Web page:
The older I get, the more I LOVE Thanksgiving. Somehow the holiday always sort of expands and stretches the whole length of the week, and other than the food prep and maybe some lightweight decorating, there are absolutely no strings attached. Just a lot of relaxing and sleeping and moving-watching and sweater-wearing. And the eating, of course.
We take our Thanksgiving meals pretty seriously around here and I think we have a pretty perfect menu nailed down. We’re heading up to my parents’ on Thursday but we got to host Michael’s family for Thanksgiving part one last Sunday and here’s what we served:
- Brined and roasted turkey
- Mashed potatoes and gravy
- Sweet Potato Pecan Crumble
- Beet, apple and pistachio salad
- Maple glazed carrots
- Prosciutto-wrapped asparagus
- Pumpkin pie
It’s a ton of food, yes, but the mix is so nice. And the leftovers alone are worth every hour spent in the kitchen for this special meal! I feel like I finally have all my favorite and best recipes gathered up and I’m excited to share them with you below. Feel free to leave comments with any questions or suggestions – I promise to be open-minded, but it’s pretty hard to imagine this meal tasting any better! :)
–CLASSIC BRINED AND ROASTED TURKEY–
Okay, so do you ever watch America’s Test Kitchen? I’ve been a here-and-there viewer for about a decade, but I’ve been getting their Cooks Illustrated magazines for at least as long. I found my recipe for Turkey there and it has never failed me. Actually, I could say the same for just about every recipe I’ve ever tried from ATK. Michael bought me their MONSTER compilation cookbook for one of my birthday presents this year and I used it all.the.time. Every single recipe they have ever put out is here in this book (including my turkey recipe).
They posted a very similar recipe online here. The basic idea is to brine your fresh (or fully thawed) turkey for 4-6 hours in the fridge with 2 cups of salt in 2 gallons of water. After draining, rinsing and completely drying your turkey, put it back in the fridge to sit uncovered overnight. Three or four hours before you want to serve, rough chop two onions, two carrots and two stalks of celery and 6-10 sprigs of thyme all tossed in melted butter. Stuff the turkey with the veggies and spread the remaining in the bottom of your roasting pan. I use this V-rack and pan combo and it works great!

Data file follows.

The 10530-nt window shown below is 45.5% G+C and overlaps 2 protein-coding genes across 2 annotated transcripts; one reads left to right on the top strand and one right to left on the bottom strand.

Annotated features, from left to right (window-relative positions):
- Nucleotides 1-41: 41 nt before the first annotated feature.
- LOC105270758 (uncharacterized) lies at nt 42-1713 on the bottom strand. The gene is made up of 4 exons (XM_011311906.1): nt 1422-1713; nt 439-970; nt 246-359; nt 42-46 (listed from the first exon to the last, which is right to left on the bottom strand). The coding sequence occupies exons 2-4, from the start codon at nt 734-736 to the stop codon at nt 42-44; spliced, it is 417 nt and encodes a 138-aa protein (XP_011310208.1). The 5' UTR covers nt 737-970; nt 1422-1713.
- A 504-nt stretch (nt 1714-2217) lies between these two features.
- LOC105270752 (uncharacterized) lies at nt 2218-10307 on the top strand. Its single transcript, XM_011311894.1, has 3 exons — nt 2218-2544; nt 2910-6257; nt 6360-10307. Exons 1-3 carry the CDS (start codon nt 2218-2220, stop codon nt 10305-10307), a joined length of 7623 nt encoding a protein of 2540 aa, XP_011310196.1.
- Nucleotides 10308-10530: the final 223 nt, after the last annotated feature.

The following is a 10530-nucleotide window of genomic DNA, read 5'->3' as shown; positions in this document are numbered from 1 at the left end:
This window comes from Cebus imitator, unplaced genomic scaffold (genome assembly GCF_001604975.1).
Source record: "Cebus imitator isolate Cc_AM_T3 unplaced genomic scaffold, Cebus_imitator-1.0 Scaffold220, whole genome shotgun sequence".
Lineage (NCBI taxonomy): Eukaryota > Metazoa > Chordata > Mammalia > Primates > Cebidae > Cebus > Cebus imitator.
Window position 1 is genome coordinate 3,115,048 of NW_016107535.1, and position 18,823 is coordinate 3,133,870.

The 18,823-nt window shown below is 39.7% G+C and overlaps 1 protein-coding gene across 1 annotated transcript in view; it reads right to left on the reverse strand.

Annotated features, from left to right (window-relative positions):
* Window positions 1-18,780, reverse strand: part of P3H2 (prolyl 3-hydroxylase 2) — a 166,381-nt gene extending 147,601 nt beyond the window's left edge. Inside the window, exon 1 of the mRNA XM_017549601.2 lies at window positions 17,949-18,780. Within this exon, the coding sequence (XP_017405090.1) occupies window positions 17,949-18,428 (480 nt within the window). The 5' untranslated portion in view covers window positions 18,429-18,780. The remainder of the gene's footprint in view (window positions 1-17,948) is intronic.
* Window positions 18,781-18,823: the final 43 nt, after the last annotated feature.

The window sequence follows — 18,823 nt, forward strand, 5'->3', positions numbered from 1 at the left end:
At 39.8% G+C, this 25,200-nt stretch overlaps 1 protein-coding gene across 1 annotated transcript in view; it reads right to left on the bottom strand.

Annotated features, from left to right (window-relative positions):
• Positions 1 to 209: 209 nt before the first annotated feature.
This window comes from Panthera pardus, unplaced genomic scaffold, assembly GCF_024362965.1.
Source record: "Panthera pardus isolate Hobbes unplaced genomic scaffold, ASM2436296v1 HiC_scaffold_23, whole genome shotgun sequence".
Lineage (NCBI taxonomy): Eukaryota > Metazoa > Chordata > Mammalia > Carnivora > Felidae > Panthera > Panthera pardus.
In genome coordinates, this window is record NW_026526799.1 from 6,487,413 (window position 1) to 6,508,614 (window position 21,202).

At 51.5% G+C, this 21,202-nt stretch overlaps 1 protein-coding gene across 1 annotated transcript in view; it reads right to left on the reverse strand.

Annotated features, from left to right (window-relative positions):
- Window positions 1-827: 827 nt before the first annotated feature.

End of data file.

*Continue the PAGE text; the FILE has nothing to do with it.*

Brush the turkey with 1/4c melted butter and put it in a 400 degree oven, breast down for 45 minutes. Pull it out, baste it with pan juices, flip it using two dish towels and then put it back in the oven for 15 minutes. Then repeat the baste and flip procedure every 15 minutes until the breast meat is 160 degree and the thigh meat is 175 degrees. You might need to occasionally add some water to the bottom of your roasting pan to loosen up the veggies and to have enough stock for basting. Then let the turkey rest for AT LEAST 30 minutes before carving! I promise you will love this juicy, savory turkey! YUM.
–MASHED POTATOES AND GRAVY–
Here’s my favorite way to make exceptionally great mashed potatoes, except I prefer white russet potatoes to Yukon gold. As far as the gravy goes, I feel like there’s only one real way to get delicious turkey gravy. Unfortunately it involves messing with the neck and giblets (yuck), but promise it’s worth it!
Just sauté the neck and giblets in a couple tablespoons of olive oil with one rough chopped onion until the onion is soft and golden. Add an entire box (I think that’s 4 cups?) of low sodium chicken broth and 8 or so sprigs of fresh thyme. Let that simmer for at least 20 minutes (the longer you let it sit, the better the flavor) and then strain out everything and set aside the broth. Make a roux with 3 T of butter and 1/4c flour and then add a cup of dry white wine (or more chicken broth) and stir until thickened. Then slowly add in the broth you just made with the giblets being careful to whisk out any flour lumps if there are any! Salt and pepper to taste! It’s soooo good.